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A dispute over dogs, and more specifically their crap, at Evergreen Washelli Funeral Home and Cemetery on Aurora has led one Seattle man to go

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One-Man Dog Poop Drama Brewing at Evergreen Washelli Cemetery

Dog Poop.jpg
A dispute over dogs, and more specifically their crap, at Evergreen Washelli Funeral Home and Cemetery on Aurora has led one Seattle man to go to great lengths to get his point across. He says dog owners who frequent the cemetery often let their dogs run off leash, and sometimes these dogs do their business where they shouldn't - specifically near headstones and burial sites.

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This angry man is so disturbed by the dogs frequenting the cemetery that he stood outside Evergreen Washelli and protested over four days last week, raising a serious one-man stink about something General Manager Scott Sheehan, as empathetically as a dude who works at a funeral home, says he's never received a similar complaint about in 15 years on the job.

The poop-protestor is Ken, a Seattle resident who doesn't want to give his full identity because he fears the backlash. He's had his car smeared with feces while holding his sign in front of Evergreen Washelli, you see, and that can apparently scar someone. "It looked like it had been multiple larger dog shits in the bag," recalls Ken. "It wasn't just a little tiny poop. It was literally smeared all over."

A police report filed after the poop-smearing noted: "[Victim] reported two bags of dog feces had been thrown at his car and the excrement had been spread all over the driver side door handle, the door, the hood, and the roof of the car. Despite his efforts to clean his car at the scene, there were still small amounts of fecal matter on his car when I responded to investigate. Dried chunks that remained were said to be left over from the larger piles of waste that had been stuck to the car."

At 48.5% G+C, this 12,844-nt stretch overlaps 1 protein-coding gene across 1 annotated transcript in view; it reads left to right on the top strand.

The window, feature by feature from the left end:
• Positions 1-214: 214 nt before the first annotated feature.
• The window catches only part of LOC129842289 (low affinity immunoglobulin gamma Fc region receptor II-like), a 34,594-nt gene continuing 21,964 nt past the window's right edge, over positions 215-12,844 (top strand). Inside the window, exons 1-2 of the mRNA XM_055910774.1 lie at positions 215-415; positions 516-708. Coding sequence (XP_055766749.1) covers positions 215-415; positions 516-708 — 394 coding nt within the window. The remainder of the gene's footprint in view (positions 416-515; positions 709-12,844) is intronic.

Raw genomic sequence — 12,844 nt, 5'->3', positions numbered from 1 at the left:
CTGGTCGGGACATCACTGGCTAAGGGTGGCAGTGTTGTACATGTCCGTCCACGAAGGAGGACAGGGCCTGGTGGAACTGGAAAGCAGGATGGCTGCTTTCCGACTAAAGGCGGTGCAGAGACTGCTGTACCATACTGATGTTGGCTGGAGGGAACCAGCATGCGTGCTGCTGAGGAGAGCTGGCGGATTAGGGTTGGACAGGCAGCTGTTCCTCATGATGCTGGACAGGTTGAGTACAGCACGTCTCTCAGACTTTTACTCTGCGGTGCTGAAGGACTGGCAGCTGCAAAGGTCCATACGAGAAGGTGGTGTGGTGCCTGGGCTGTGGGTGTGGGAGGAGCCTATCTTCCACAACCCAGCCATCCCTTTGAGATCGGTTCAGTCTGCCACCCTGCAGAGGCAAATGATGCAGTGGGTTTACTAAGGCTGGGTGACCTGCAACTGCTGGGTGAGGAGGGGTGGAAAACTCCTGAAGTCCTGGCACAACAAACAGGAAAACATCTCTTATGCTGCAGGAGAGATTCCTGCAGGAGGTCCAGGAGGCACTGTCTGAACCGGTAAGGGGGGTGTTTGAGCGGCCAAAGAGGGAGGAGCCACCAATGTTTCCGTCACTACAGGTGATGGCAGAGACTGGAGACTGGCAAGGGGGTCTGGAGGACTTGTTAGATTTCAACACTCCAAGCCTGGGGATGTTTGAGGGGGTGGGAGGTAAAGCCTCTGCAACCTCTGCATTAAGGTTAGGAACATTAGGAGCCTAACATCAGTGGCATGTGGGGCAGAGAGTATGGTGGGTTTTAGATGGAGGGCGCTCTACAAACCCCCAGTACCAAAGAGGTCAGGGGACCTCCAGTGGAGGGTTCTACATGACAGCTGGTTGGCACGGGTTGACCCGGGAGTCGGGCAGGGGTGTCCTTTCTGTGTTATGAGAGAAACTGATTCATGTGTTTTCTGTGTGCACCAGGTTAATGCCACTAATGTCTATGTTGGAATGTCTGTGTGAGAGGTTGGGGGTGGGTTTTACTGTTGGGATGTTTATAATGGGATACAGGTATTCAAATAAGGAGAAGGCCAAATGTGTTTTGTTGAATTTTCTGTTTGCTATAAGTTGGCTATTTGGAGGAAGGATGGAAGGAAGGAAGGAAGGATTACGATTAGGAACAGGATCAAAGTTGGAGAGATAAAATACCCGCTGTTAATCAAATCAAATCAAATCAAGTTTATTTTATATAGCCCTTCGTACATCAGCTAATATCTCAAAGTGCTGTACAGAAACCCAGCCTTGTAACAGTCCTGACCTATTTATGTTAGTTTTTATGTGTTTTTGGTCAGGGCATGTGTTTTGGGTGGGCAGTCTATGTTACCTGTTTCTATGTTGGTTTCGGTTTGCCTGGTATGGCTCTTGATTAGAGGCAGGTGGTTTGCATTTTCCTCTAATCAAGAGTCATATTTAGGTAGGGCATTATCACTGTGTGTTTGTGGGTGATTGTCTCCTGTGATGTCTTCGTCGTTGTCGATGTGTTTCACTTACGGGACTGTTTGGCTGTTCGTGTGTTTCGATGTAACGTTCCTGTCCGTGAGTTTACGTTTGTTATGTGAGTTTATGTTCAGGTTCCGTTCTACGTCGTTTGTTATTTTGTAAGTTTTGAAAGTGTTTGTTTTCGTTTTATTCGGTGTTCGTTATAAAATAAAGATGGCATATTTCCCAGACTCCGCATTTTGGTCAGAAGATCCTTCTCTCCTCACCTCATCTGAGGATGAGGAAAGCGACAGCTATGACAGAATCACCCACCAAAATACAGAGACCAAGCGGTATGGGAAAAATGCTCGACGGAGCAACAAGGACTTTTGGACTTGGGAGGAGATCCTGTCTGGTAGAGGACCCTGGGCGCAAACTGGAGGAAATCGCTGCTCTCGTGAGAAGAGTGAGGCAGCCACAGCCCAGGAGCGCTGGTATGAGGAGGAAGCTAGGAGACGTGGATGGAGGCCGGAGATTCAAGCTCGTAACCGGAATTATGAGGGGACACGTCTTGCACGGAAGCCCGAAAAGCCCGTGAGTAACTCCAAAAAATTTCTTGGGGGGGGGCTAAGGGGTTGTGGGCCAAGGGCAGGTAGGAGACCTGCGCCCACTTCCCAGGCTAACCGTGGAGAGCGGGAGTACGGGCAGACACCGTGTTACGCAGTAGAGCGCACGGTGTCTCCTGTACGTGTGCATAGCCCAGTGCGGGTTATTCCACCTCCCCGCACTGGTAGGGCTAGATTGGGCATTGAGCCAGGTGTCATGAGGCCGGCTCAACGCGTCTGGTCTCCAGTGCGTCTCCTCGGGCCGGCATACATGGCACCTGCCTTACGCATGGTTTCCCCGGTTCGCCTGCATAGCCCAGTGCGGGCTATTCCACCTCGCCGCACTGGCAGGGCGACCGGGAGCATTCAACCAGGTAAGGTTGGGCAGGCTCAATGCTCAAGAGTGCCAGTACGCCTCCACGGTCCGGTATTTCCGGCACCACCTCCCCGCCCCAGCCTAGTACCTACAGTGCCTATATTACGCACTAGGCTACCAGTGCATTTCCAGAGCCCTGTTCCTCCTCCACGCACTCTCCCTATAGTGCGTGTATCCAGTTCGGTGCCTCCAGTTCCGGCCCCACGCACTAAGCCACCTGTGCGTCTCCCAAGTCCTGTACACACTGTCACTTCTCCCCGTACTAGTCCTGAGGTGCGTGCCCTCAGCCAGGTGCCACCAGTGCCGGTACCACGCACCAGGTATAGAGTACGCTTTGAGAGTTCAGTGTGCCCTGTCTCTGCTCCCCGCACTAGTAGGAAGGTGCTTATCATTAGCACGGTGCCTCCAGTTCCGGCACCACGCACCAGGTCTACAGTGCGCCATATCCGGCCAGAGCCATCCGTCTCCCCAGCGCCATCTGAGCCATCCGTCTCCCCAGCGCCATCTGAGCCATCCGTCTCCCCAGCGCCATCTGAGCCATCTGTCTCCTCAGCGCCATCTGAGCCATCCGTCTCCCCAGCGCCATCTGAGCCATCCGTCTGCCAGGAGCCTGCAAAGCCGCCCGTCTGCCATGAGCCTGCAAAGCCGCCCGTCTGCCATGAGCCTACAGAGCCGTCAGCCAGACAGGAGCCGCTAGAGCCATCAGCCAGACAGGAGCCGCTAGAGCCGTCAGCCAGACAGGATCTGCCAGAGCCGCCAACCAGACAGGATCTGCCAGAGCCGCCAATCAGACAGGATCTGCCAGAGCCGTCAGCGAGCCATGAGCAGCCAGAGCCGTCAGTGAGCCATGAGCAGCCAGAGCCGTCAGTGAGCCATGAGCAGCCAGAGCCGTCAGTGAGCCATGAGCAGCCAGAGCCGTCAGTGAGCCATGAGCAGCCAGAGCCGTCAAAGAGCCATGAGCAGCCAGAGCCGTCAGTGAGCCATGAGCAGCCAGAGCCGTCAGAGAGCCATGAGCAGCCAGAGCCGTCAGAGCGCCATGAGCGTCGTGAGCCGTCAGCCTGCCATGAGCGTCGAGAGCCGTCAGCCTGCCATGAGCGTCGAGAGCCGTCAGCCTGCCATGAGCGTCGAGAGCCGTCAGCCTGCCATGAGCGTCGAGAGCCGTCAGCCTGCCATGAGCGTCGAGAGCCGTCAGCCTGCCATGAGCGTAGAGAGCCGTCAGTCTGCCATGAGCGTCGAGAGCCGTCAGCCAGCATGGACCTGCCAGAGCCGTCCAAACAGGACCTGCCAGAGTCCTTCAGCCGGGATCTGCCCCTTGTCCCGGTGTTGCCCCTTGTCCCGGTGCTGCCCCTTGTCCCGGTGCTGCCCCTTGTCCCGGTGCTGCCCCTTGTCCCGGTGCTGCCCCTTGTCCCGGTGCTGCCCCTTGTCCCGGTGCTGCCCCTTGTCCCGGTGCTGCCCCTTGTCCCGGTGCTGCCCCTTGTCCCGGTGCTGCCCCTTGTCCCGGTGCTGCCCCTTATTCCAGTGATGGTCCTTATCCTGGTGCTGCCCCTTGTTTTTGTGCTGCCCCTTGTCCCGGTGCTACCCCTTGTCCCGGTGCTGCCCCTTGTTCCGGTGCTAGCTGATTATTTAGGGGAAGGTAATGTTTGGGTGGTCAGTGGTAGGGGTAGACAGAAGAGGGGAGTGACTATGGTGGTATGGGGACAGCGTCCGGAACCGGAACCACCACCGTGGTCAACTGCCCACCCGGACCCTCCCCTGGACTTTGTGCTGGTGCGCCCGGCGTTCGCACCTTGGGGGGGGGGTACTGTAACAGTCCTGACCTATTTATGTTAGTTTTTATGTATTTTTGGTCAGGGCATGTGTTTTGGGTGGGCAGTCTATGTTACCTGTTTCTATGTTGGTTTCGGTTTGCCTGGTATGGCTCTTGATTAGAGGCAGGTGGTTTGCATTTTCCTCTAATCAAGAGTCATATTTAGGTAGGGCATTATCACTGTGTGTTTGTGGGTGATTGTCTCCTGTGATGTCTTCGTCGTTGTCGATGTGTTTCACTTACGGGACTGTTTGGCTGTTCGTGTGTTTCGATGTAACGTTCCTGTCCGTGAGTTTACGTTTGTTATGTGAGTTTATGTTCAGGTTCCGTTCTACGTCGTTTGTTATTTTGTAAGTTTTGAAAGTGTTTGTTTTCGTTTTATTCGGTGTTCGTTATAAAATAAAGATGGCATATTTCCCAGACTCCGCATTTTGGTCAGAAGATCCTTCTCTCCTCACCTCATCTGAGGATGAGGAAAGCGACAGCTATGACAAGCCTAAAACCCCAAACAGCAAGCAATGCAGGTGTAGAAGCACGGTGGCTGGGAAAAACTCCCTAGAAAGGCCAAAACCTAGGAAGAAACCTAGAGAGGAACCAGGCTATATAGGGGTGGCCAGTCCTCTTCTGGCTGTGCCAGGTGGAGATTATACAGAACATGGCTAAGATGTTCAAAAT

While, according to the police report, Ken suspects the dog poop may have been the work of cemetery staff, Evergreen Washelli Cemetery Manager Brenda Spicer strongly denies the allegation.

"Actually, we were not even aware that happened," says Spicer. "It's hard to respond to something you hadn't even heard about."

In his late thirties, Ken says he has three generations buried at the cemetery, and visits every month or so. By the sound of it, his unhappiness over the dog policy at Evergreen Washelli has been long festering. In addition to the four days he spent holding a sign in front of the Aurora location last week, he's also taken his message to the Evergreen Washelli funeral home in Bothell on one occasion. And that's not counting the letters he's written to national funeral home and cemetery organizations expressing his concerns.

Ken says large open spaces within Evergreen Washelli's 160 acres attract off-leash dogs, even though the cemetery has signs instructing dog owners to keep their canine companions tethered. Ken says the open spaces, which have no burials and are used for larger events at the cemetery, are basically considered off-leash dog parks by the surrounding community - something Sheehan says isn't true. Sheehan says dogs are supposed to be on-leash throughout Evergreen Washelli's acreage, though he admits sometimes people break the rules in one specific large open area.

"When a person enters the cemetery to visit someone, they either have a good mood, a bad mood, or a sad mood - but they are there for one specific reason, and that's to visit their dead. And that's my problem," says Ken. "When you're in that mood, that state, [dog crap] is not something you should have to deal with."